Hundreds of penguins have washed up dead on various beaches across the northern coast of New Zealand, and conservationists are blaming climate change.
The kororā, commonly known as little blue penguin, are the world’s smallest penguins and are classified as an at-risk, declining species, according to New Zealand’s Department of Conservation.
Authorities estimate more than 500 penguins have died since early May, but numbers could increase up to 1,000.
During one week, local residents found 183 dead penguins at Ninety Mile Beach and another flock of 100 at Cable Bay in the Northern region, according to the Guardian.
Initially, scientist tested the birds for any possible infections that could cause mass death.
However, they concluded that many of these birds were suffering from malnutrition after not finding food.
“All of the bodies were found to be super underweight. These birds should be around 800 to 1,000 grams, but they were way down around half that weight,” DoC scientists said, according to the Guardian.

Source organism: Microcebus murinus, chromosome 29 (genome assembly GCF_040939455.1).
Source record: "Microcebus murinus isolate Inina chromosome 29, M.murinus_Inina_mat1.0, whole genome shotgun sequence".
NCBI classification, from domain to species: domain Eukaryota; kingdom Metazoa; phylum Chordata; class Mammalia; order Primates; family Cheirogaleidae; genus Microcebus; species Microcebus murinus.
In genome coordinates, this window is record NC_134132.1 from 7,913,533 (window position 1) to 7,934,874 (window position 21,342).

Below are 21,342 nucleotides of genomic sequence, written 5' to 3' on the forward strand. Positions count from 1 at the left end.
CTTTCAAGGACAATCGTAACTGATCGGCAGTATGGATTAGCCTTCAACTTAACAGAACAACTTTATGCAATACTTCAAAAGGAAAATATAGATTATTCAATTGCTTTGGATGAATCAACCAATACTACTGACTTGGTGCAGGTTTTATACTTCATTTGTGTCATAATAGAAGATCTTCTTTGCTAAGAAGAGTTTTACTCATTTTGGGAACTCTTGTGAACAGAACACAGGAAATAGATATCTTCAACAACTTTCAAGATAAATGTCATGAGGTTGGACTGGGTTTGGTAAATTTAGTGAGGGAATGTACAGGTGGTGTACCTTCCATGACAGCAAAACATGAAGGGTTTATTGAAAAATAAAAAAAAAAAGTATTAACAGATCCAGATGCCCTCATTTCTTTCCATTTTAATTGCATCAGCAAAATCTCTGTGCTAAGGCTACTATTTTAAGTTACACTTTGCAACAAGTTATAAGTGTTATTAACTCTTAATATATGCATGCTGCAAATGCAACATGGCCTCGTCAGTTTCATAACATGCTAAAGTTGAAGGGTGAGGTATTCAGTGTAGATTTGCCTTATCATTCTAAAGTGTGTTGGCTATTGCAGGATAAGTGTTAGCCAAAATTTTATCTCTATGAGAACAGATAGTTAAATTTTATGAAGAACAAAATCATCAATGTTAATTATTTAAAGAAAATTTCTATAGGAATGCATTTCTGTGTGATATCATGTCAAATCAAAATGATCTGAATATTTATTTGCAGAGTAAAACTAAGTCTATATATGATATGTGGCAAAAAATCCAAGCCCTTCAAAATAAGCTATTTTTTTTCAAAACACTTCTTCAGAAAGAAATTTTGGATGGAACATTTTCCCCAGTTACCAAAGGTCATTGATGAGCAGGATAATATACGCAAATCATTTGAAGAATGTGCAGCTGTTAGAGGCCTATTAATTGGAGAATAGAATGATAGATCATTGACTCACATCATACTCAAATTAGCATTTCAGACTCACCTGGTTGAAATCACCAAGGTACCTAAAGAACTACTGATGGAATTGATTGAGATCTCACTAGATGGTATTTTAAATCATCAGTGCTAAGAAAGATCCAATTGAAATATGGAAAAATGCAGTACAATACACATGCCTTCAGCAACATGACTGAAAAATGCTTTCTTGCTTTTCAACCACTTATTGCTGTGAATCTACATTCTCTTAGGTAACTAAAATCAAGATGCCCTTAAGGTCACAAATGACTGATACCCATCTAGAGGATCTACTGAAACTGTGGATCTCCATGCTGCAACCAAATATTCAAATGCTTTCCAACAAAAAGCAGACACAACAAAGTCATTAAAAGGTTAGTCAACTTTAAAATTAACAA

They said that rising ocean temperatures have caused fish to move deeper into cooler waters or completely migrate to new areas.
The little blue penguin can dive up to 20 or 30 meters, but the fish are now moving too out of reach for them.
Mass death of this penguin species can happen every now and then, but “as you start seeing it happen regularly like this, then there’s really not much chance for the birds to recover between the events, and rebuild the numbers again,” said Taylor.
Little blue penguin population in the southern region have remained stable.
Last year, for its sixth-consecutive year, the ocean recorded its warmest temperature again.